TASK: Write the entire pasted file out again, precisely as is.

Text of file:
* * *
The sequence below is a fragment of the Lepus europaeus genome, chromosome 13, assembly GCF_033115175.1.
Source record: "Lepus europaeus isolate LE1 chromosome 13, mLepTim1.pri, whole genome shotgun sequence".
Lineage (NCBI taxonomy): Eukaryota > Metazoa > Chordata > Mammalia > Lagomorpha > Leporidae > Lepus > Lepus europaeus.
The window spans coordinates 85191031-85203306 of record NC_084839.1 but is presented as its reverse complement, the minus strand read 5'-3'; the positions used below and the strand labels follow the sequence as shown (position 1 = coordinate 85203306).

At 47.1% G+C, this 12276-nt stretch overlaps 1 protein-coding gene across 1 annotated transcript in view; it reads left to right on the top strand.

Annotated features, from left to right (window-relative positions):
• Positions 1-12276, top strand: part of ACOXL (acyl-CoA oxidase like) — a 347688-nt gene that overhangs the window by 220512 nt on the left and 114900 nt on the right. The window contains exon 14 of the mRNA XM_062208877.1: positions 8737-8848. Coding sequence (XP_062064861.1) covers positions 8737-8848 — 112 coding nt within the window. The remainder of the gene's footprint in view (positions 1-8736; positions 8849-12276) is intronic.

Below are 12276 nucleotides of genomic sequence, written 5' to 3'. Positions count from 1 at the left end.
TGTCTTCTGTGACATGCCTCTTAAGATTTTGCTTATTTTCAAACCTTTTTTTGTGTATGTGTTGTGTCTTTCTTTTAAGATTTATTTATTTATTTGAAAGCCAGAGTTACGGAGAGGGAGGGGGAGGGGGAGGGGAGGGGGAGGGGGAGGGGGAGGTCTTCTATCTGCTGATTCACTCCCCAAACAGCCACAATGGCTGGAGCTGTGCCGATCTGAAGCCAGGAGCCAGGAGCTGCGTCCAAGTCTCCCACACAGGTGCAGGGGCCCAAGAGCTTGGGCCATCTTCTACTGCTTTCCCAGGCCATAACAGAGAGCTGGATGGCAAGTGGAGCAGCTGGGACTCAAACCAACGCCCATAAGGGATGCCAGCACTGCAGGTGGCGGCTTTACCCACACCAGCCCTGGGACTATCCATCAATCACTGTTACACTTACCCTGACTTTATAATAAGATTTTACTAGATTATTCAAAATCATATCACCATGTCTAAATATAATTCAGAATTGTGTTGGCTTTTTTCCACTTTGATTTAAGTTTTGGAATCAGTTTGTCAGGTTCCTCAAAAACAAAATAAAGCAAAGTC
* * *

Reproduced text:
The sequence below is a fragment of the Lepus europaeus genome, chromosome 13, assembly GCF_033115175.1.
Source record: "Lepus europaeus isolate LE1 chromosome 13, mLepTim1.pri, whole genome shotgun sequence".
Lineage (NCBI taxonomy): Eukaryota > Metazoa > Chordata > Mammalia > Lagomorpha > Leporidae > Lepus > Lepus europaeus.
The window spans coordinates 85191031-85203306 of record NC_084839.1 but is presented as its reverse complement, the minus strand read 5'-3'; the positions used below and the strand labels follow the sequence as shown (position 1 = coordinate 85203306).

At 47.1% G+C, this 12276-nt stretch overlaps 1 protein-coding gene across 1 annotated transcript in view; it reads left to right on the top strand.

Annotated features, from left to right (window-relative positions):
• Positions 1-12276, top strand: part of ACOXL (acyl-CoA oxidase like) — a 347688-nt gene that overhangs the window by 220512 nt on the left and 114900 nt on the right. The window contains exon 14 of the mRNA XM_062208877.1: positions 8737-8848. Coding sequence (XP_062064861.1) covers positions 8737-8848 — 112 coding nt within the window. The remainder of the gene's footprint in view (positions 1-8736; positions 8849-12276) is intronic.

Below are 12276 nucleotides of genomic sequence, written 5' to 3'. Positions count from 1 at the left end.
TGTCTTCTGTGACATGCCTCTTAAGATTTTGCTTATTTTCAAACCTTTTTTTGTGTATGTGTTGTGTCTTTCTTTTAAGATTTATTTATTTATTTGAAAGCCAGAGTTACGGAGAGGGAGGGGGAGGGGGAGGGGAGGGGGAGGGGGAGGGGGAGGTCTTCTATCTGCTGATTCACTCCCCAAACAGCCACAATGGCTGGAGCTGTGCCGATCTGAAGCCAGGAGCCAGGAGCTGCGTCCAAGTCTCCCACACAGGTGCAGGGGCCCAAGAGCTTGGGCCATCTTCTACTGCTTTCCCAGGCCATAACAGAGAGCTGGATGGCAAGTGGAGCAGCTGGGACTCAAACCAACGCCCATAAGGGATGCCAGCACTGCAGGTGGCGGCTTTACCCACACCAGCCCTGGGACTATCCATCAATCACTGTTACACTTACCCTGACTTTATAATAAGATTTTACTAGATTATTCAAAATCATATCACCATGTCTAAATATAATTCAGAATTGTGTTGGCTTTTTTCCACTTTGATTTAAGTTTTGGAATCAGTTTGTCAGGTTCCTCAAAAACAAAATAAAGCAAAGTC